Analysing “Smokers Out Today, But Who’ll be Next”, Newspaper Article

Analyse how Ann Gleeson is persuasive in the article "Smokers Out Today, But Who’ll Be Next"
Year 10 Language Analysis Week 3, Term 1, 2012.

Ann Gleeson of Dromana has clearly defined who is she and why she is the best person to write about the injustice of banning smokers smoking in public places. Ann Gleeson, probably a smoker, clearly expresses her views on the subject.

She starts off her letter with the sentence “Anti-smokers are killing smokers’ social life, our social standing in the community and our right to freedom.” This sentence immediately leaves readers in guilt. With this first sentence, readers are already beginning to understand that smokers’ freedoms are being taken away from them, that there are restrictions in their lives. Besides guilt, readers will also feel sympathetic towards smokers. Australians value a free country. A free country should be just and equal in the way they treat their people, including smokers.

Ann Gleeson is pointedly accusing society for the amount of smokers there are. She writes to say that society, through its many methods (i.e. advertisements, popularity), have been the cause of people starting to smoke. Of course, once one starts smoking, it becomes an addiction. It is hard to quit. Smokers blame society that it was their choice to smoke, therefore it’s not their fault and that they should not be the outcasts of this unfair treatment.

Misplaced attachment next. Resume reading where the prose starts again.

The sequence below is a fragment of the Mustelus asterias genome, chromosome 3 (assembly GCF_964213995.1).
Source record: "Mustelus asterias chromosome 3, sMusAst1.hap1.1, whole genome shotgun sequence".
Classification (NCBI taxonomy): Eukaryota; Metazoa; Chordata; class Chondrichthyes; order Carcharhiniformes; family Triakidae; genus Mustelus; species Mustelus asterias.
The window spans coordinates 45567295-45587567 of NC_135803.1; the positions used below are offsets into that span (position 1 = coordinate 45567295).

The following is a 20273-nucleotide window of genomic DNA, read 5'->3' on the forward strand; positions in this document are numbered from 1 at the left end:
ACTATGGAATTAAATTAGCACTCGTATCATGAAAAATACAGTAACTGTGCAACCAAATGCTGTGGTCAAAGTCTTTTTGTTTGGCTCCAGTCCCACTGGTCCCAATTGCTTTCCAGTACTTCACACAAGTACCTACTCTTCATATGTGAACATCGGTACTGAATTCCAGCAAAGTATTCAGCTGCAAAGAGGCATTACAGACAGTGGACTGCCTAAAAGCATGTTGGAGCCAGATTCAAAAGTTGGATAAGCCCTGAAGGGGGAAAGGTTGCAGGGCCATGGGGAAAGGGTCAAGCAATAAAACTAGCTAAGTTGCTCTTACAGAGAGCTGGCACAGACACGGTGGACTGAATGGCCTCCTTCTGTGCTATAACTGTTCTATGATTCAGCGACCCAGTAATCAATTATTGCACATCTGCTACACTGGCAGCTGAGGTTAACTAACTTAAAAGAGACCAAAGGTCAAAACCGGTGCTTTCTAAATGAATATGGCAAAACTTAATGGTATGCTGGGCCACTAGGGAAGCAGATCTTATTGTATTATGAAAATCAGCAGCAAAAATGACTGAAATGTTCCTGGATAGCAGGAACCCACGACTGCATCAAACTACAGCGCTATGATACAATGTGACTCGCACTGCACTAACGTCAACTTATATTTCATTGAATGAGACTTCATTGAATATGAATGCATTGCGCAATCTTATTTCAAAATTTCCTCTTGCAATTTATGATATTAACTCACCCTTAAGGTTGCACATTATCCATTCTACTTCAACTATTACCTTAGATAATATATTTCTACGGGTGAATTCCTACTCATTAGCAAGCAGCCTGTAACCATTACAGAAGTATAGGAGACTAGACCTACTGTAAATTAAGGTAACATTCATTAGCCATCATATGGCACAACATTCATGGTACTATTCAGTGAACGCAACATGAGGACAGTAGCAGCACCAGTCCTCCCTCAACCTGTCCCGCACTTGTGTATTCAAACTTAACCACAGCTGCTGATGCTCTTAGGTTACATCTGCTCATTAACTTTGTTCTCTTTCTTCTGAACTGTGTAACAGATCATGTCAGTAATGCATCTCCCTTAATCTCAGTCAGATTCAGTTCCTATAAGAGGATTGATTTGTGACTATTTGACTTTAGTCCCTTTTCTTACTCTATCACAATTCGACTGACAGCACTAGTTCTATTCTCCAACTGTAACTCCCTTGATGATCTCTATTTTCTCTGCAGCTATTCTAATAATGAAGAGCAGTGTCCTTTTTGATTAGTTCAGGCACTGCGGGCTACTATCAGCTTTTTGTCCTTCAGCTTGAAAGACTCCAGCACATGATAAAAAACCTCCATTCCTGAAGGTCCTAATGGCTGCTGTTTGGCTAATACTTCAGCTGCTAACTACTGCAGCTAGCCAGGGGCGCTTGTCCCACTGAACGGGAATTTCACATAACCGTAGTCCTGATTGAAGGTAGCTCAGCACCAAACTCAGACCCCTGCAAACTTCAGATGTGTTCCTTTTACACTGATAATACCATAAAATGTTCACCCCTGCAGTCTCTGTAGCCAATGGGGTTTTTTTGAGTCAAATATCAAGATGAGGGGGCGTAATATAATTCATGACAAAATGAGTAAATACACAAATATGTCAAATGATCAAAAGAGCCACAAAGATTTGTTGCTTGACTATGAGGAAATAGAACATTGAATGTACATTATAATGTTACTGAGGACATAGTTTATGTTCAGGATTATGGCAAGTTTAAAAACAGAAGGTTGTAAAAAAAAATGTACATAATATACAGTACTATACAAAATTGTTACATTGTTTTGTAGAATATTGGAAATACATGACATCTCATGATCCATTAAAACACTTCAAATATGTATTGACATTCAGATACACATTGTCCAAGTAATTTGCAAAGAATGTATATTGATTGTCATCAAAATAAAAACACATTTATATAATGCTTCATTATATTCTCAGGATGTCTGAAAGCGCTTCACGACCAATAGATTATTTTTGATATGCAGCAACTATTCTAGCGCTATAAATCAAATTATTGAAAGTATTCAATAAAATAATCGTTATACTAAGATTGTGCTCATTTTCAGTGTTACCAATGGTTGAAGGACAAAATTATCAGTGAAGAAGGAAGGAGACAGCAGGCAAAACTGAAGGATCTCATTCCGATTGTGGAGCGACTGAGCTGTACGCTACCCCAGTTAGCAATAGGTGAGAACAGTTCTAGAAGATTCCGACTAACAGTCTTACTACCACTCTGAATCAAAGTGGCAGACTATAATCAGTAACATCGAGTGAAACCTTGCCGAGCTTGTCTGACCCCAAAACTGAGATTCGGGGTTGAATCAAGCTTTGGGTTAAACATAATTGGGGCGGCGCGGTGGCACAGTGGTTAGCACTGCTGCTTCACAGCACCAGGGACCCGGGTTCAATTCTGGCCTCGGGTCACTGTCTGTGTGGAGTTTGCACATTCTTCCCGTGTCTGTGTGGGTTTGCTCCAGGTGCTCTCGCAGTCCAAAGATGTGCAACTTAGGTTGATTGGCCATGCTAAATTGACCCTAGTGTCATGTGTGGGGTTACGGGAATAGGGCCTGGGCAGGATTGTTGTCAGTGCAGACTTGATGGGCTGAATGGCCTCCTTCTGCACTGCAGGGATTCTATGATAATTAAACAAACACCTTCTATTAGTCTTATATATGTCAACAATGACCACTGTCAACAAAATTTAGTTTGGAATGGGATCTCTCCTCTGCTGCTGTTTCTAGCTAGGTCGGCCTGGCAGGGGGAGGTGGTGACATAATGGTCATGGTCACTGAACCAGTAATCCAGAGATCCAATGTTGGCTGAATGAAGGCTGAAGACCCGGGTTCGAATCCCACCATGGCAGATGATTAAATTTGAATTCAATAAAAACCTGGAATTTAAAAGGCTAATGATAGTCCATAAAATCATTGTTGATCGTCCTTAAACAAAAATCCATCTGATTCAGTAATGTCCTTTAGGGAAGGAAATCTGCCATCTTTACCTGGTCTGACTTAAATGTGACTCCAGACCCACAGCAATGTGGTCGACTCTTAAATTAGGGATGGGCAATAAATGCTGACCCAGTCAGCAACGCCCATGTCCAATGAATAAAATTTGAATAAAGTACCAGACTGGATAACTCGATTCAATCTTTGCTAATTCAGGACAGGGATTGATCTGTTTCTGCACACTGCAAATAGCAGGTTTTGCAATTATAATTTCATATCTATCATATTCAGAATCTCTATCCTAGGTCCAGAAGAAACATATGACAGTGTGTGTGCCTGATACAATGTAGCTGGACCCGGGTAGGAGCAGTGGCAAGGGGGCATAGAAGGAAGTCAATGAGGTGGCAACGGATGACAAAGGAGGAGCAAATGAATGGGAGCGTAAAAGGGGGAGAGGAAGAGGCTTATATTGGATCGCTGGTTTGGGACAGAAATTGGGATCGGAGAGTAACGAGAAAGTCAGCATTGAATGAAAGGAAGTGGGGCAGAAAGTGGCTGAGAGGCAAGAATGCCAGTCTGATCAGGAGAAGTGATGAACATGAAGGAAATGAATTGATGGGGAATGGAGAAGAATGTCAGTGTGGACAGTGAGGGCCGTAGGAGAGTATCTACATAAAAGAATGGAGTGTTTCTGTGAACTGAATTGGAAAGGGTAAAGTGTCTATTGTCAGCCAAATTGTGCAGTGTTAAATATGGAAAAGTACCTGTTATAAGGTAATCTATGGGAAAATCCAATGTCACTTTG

Ann also tells her readers that smoking is not the worst. There are “many forms of human behaviour [that] are offensive and detrimental to others”.  She uses the example of drinkers. She is proving that smoking does not cause as much harm to others when compared drinking, for example. Smokers are clearheaded and not drugged by alcoholic beverages, therefore, reducing the risk of them ending up in alcohol-fuelled violence and accidents.

Ann’s conclusion is a warning to her readers. She warns them to be strong and stand up for what they believe. They should not allow themselves to be swayed easily. She warns us to watch out for the things that society is trying to sell out to us. This drives home the point that anti-smokers should not interfere with the lives of smokers. Smokers should be treated fairly and justly. Just like all other citizens, they also have human rights.

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